There you go. So I definitely feel that people who don't find the go-slow, systemic argument emotionally satisfying because of the horror of what has happened and the fact that there's all these cases — it's not just Eric Garner, it's Tamir Rice, it's this guy who was this cosplayer out in Utah who was shot. What was that guy doing? It's Rodney King! Even the Kerner Commission report, in 1967, which studied the riots, pointed at police issues as one of the sparks that caused it all. This is a long-term, systemic problem.

Do you think putting body cameras on police, one of the more popular ideas being raised in response to the Brown and Garner killings, is an adequate response? Or is it too gradual?

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I'm for body cameras, I'm for cameras in every car. It would reduce the he-said, she-said nature of these things. But look at it: Eric Garner's killing was captured on video and it didn't seem to matter. Oh, by the way, I seem to recall the 58 blows to Rodney King's body were caught on camera and the jury acquitted in that case. So cameras alone are no panacea, but I think they would help, I think they would be beneficial. What we've really got to do is retrain and reorient the police to protect everybody as opposed to protecting some people from some other people. Low-income African-Americans are certainly policed a lot, but how well are they protected? We also know that a lot of people face a lot of crime in those communities.

How long are we, the richest nation in the world, just going to sit by and allow pockets of poverty to exist? We're disinvesting in public housing, we won't raise the minimum wage, we're diminishing collective bargaining; we're literally flatlining or even cutting Head Start, Meals on Wheels, the SNAP program. We don't want to give income support to people who need it. We certainly aren't strengthening the right to collective bargaining. We're doing more trade deals, more offshore, low-end, labor-oriented jobs. At the end of the day, we're not investing in infrastructure, which would put people to work and tighten the job market and help wages to rise.

We've got to make some decisions about who we want to be as a nation and I think that's the key. At the end of the day, who are the cops? Well, they're working-class people. Many of them who are in these ugly incidents are relatively young guys and they're sent in here to police the wreckage or the castaways or the margins of this economy that doesn't include everybody.

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After the Democrats' poor showing in the 2014 elections, there was a lot of talk about how the party needs to find an identity. Is a melding of the fast-food workers' push to reduce inequality alongside the #blacklivesmatter protesters' push to reform the criminal justice system — is that the identity the Democrats have been looking for? And if so, do you feel like the party's leaders understand that and are listening?

I think our leadership does get it. I think the essential problem is not that Democratic leadership doesn't get it, but that the Republicans are in complete solidarity with their core constituency. When they go to the country club and they promise to cut taxes and regulation, they mean it and they do it and they even shut the government down over it. Whereas, when we go, we're trying to make sure Wall Street is happy and we're trying to do something for workers. We're not really saying, "We are standing up for the little guy." We're not really standing with the small-business guy against the big-business guy; we're not really standing with renewable energy against the fossil fuel industry. We're trying to have it all.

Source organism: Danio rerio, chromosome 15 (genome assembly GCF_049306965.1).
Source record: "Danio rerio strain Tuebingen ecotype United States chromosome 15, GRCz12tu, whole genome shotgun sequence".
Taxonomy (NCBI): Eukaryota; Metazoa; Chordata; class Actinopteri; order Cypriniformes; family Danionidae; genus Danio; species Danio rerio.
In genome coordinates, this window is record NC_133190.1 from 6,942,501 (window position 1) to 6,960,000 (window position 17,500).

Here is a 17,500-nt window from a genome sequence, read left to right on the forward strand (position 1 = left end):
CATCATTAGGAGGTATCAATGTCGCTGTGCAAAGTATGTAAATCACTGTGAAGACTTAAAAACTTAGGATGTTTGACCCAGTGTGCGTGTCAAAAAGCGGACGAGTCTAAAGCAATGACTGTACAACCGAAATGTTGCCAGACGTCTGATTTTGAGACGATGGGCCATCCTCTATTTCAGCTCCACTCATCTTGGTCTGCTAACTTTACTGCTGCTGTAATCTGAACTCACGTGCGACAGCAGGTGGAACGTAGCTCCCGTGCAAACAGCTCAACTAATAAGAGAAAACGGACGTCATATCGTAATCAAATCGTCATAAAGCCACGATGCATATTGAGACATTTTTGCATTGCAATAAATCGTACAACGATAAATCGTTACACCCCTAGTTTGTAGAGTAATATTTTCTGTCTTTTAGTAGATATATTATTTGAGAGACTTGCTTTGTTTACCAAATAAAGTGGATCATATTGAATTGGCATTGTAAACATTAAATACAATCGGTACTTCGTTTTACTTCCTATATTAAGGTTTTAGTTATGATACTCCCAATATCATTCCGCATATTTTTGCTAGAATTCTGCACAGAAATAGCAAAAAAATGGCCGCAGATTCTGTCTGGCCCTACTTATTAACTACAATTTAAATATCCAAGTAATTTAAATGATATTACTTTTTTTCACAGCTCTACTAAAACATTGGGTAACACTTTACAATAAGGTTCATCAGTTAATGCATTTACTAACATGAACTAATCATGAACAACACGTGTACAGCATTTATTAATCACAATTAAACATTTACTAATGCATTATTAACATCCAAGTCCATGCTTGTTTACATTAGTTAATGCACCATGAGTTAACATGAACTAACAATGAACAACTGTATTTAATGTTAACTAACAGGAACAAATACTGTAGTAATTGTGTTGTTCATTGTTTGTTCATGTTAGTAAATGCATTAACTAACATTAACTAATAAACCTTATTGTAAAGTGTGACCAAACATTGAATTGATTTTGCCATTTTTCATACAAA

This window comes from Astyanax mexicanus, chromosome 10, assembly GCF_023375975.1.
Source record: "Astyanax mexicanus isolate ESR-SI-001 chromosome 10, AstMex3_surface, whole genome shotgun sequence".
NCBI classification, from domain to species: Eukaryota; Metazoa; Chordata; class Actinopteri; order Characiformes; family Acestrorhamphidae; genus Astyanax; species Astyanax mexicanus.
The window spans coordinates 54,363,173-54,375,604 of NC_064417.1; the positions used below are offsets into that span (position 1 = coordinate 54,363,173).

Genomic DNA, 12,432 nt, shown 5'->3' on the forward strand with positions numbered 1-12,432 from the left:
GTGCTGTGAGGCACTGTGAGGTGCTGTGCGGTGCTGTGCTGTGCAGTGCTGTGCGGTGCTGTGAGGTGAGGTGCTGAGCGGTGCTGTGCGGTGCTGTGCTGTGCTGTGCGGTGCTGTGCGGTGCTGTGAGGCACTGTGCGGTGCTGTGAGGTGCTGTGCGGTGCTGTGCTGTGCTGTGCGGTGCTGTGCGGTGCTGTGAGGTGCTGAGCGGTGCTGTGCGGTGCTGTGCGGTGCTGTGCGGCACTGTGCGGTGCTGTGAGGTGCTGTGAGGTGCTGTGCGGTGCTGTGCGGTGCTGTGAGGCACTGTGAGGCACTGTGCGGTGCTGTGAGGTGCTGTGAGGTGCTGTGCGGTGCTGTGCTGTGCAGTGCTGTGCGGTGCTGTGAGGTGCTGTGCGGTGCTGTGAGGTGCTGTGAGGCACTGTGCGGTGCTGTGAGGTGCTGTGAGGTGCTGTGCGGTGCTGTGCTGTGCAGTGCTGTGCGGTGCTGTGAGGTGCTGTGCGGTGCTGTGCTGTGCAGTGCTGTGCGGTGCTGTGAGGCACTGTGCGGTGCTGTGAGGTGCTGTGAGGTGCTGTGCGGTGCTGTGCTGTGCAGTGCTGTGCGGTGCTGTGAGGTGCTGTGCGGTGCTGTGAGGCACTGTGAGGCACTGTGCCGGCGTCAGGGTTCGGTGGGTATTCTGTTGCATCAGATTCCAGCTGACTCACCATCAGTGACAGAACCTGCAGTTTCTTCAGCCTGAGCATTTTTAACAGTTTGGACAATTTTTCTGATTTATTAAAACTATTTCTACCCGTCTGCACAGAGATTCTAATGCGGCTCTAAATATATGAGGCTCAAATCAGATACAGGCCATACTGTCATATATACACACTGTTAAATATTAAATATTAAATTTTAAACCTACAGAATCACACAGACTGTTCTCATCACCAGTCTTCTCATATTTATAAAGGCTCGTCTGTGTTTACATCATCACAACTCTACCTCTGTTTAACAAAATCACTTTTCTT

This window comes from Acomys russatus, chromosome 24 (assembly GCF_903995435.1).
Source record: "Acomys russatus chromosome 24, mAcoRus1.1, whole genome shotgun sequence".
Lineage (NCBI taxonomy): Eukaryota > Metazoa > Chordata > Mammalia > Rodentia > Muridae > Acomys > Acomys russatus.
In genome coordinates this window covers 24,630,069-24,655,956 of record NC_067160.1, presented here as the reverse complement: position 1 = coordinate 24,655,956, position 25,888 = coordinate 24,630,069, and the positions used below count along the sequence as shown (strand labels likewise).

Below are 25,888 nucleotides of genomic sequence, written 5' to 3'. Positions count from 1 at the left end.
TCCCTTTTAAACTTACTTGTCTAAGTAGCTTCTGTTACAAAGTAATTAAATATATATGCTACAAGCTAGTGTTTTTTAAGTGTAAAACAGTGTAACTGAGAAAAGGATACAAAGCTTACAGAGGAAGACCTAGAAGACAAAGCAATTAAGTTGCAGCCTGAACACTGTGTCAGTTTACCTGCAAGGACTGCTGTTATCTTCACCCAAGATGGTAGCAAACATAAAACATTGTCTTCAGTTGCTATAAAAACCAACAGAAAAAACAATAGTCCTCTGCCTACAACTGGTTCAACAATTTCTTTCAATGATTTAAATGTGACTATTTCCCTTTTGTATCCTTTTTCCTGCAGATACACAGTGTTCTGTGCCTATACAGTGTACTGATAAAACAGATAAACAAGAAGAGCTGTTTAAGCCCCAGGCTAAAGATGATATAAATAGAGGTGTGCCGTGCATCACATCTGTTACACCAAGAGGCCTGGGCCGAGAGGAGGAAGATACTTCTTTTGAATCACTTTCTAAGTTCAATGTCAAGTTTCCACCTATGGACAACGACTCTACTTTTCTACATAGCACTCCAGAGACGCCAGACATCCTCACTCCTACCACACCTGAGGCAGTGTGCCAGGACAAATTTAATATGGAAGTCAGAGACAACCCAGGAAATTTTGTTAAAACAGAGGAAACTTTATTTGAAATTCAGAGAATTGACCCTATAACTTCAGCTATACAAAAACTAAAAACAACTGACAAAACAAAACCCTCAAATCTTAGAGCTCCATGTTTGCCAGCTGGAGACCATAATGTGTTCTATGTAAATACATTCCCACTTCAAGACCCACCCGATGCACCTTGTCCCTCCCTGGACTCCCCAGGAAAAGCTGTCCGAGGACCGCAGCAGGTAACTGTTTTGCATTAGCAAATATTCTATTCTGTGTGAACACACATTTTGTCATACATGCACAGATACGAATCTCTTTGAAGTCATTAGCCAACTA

It's not that we don't know, it's just that we are conflicted and ambivalent, and I think we need to decide that, yeah, America is now and is probably always going to be a country where markets will thrive and grow, but will we at least make a full-throated defense of the role of the public sector and the importance of making sure there's an economic ladder that everybody can climb? We get caught in the middle of these things, where on one hand we've got some Democrats who wanted to dismantle Dodd-Frank a few years after it was passed ... that shouldn't be where we are. We should be very adamant about raising the minimum wage. I believe we should have more members of Congress standing with workers on the street, visibly, talking into a bullhorn. More, not less, so that people will really feel that you're on their side. Actually, I think if we were to do that the overall economy would improve. Certainly, employers like Costco wouldn't mind because they pay decent, livable wages.

Let's just look at Ferguson for a moment. Let's recognize the fact that the unemployment rate in the city of Ferguson rose from about 7 percent in 2000 to over 13 percent in 2010. For the people who were employed, their earnings fell by a third. The number of people who needed housing [assistance] leaped. What happens in that situation, where you have more people standing on the street because they're not working, you have more people who just aren't making what they were? Into that void, something's going to happen. What has happened is that the police are going to make sure people stay in line. This is the problem. If we just get body cameras, and even if we do stuff with the justice system; even if you prosecute Darren Wilson, what are you going to do about the fact that these people are being abandoned economically? If you don't do anything about it you're going to have another Darren Wilson situation.

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Poverty jacked up in Ferguson between 2000 and 2010; the poor population literally doubled. The spark of these demonstrations might have been the death of 18-year-old Mike Brown but the kindling for the spark and the thing that keeps the fire blazing is the systemic economic abandonment of this community and communities like it all over this country.


Elias Isquith

Elias Isquith is a former Salon staff writer.